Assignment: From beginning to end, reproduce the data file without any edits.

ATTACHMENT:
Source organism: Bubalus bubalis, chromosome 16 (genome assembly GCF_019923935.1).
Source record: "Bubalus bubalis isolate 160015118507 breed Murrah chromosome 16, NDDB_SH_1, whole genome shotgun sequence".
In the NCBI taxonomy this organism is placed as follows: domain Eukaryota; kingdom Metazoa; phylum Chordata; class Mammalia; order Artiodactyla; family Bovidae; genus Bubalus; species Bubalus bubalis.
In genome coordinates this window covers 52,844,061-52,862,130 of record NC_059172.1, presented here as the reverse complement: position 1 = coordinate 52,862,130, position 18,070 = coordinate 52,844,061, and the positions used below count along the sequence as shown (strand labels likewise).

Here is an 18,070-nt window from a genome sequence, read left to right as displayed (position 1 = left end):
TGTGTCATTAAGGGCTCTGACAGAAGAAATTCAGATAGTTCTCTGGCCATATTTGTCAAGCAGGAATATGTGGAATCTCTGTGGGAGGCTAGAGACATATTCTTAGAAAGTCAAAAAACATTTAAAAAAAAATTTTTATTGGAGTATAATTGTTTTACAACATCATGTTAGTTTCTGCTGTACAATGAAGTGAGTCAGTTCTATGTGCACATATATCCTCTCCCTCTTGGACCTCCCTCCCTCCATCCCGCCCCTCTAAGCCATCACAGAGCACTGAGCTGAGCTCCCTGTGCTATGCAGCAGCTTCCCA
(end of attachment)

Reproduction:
Source organism: Bubalus bubalis, chromosome 16 (genome assembly GCF_019923935.1).
Source record: "Bubalus bubalis isolate 160015118507 breed Murrah chromosome 16, NDDB_SH_1, whole genome shotgun sequence".
In the NCBI taxonomy this organism is placed as follows: domain Eukaryota; kingdom Metazoa; phylum Chordata; class Mammalia; order Artiodactyla; family Bovidae; genus Bubalus; species Bubalus bubalis.
In genome coordinates this window covers 52,844,061-52,862,130 of record NC_059172.1, presented here as the reverse complement: position 1 = coordinate 52,862,130, position 18,070 = coordinate 52,844,061, and the positions used below count along the sequence as shown (strand labels likewise).

Here is an 18,070-nt window from a genome sequence, read left to right as displayed (position 1 = left end):
TGTGTCATTAAGGGCTCTGACAGAAGAAATTCAGATAGTTCTCTGGCCATATTTGTCAAGCAGGAATATGTGGAATCTCTGTGGGAGGCTAGAGACATATTCTTAGAAAGTCAAAAAACATTTAAAAAAAAATTTTTATTGGAGTATAATTGTTTTACAACATCATGTTAGTTTCTGCTGTACAATGAAGTGAGTCAGTTCTATGTGCACATATATCCTCTCCCTCTTGGACCTCCCTCCCTCCATCCCGCCCCTCTAAGCCATCACAGAGCACTGAGCTGAGCTCCCTGTGCTATGCAGCAGCTTCCCA